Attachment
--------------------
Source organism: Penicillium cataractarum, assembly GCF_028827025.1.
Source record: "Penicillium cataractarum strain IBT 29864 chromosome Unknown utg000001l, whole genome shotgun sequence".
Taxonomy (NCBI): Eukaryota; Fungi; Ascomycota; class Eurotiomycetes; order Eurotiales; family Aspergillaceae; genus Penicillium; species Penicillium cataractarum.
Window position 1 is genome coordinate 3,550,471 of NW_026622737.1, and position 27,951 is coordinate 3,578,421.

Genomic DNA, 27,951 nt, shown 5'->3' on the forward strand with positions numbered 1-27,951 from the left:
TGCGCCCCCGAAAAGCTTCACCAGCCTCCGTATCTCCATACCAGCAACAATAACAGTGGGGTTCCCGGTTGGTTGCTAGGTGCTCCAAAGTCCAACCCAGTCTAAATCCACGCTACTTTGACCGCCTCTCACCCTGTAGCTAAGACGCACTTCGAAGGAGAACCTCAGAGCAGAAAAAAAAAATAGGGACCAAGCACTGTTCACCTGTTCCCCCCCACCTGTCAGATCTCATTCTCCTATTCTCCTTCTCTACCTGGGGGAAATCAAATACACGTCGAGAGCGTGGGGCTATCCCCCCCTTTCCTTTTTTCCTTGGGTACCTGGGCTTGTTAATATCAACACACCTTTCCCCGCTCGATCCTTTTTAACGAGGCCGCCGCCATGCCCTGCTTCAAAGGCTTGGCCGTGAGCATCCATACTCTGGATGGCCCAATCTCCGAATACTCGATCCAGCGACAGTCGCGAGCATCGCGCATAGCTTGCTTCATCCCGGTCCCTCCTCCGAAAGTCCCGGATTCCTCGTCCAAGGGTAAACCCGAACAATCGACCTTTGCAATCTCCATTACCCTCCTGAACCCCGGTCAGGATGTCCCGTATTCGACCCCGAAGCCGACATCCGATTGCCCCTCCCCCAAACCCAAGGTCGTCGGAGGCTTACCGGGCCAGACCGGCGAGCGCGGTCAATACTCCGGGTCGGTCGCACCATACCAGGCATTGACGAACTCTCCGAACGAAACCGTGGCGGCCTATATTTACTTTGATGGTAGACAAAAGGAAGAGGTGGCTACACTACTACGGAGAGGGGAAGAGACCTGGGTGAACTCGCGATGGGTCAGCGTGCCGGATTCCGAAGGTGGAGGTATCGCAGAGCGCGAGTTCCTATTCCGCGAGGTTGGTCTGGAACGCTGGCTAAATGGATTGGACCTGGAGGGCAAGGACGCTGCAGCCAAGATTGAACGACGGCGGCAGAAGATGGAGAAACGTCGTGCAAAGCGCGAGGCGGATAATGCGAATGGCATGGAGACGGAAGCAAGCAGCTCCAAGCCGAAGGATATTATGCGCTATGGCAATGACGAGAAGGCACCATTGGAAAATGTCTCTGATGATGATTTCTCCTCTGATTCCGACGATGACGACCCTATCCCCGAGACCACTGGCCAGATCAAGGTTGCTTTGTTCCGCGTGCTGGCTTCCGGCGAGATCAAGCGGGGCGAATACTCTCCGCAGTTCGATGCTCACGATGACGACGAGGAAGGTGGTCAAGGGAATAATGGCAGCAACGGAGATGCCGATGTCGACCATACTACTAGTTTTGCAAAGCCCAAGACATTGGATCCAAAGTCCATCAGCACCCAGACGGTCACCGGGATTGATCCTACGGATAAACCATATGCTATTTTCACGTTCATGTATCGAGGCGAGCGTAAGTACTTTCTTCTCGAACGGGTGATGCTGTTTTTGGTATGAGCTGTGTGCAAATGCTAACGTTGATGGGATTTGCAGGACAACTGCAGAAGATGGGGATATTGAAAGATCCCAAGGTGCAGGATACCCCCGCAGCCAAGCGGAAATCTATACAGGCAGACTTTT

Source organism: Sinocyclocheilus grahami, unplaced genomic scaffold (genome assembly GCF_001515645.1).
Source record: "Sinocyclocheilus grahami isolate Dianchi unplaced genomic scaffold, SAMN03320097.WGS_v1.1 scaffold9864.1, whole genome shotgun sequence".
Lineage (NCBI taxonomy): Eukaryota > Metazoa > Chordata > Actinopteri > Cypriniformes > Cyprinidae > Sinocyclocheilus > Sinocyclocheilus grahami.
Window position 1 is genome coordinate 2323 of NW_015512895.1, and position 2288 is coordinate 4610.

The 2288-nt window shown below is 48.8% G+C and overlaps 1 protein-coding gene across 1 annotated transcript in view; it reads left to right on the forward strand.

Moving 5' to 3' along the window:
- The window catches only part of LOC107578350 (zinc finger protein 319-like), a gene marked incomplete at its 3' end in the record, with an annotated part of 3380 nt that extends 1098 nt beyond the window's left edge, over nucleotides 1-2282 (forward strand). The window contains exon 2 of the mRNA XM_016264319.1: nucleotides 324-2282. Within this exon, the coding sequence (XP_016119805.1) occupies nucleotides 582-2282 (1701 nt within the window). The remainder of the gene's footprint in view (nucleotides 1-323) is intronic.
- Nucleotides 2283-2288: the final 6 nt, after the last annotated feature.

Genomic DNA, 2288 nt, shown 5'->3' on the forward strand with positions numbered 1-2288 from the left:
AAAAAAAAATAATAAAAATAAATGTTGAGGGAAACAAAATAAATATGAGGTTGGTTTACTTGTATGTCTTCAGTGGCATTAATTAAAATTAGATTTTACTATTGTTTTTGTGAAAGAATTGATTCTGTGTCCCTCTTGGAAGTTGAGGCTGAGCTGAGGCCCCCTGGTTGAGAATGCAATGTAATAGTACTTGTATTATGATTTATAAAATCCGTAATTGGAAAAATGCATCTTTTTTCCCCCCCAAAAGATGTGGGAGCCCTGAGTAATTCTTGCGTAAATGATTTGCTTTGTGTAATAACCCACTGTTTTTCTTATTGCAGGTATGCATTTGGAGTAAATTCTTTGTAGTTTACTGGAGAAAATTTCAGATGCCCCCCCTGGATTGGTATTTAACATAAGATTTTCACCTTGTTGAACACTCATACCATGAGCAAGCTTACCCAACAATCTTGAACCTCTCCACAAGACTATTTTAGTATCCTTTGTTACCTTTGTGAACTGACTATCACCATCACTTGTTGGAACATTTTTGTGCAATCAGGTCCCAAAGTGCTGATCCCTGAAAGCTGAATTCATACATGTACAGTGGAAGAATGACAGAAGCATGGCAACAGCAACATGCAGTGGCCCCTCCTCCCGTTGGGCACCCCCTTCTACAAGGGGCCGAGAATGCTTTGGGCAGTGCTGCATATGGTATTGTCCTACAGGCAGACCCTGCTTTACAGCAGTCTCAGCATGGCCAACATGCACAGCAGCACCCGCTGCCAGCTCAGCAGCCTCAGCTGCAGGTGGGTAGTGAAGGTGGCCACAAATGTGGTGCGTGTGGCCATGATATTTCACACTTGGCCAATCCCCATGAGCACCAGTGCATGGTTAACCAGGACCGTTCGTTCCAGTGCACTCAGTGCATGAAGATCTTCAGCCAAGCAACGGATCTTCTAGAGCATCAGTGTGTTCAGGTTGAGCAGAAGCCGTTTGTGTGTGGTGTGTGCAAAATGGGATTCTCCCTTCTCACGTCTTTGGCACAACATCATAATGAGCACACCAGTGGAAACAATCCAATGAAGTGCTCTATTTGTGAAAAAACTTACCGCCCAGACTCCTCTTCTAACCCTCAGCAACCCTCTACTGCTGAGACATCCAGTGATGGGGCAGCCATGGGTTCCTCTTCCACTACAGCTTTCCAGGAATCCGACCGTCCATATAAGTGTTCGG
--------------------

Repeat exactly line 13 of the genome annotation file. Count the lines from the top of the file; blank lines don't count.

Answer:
- The window catches only part of LOC107578350 (zinc finger protein 319-like), a gene marked incomplete at its 3' end in the record, with an annotated part of 3380 nt that extends 1098 nt beyond the window's left edge, over nucleotides 1-2282 (forward strand). The window contains exon 2 of the mRNA XM_016264319.1: nucleotides 324-2282. Within this exon, the coding sequence (XP_016119805.1) occupies nucleotides 582-2282 (1701 nt within the window). The remainder of the gene's footprint in view (nucleotides 1-323) is intronic.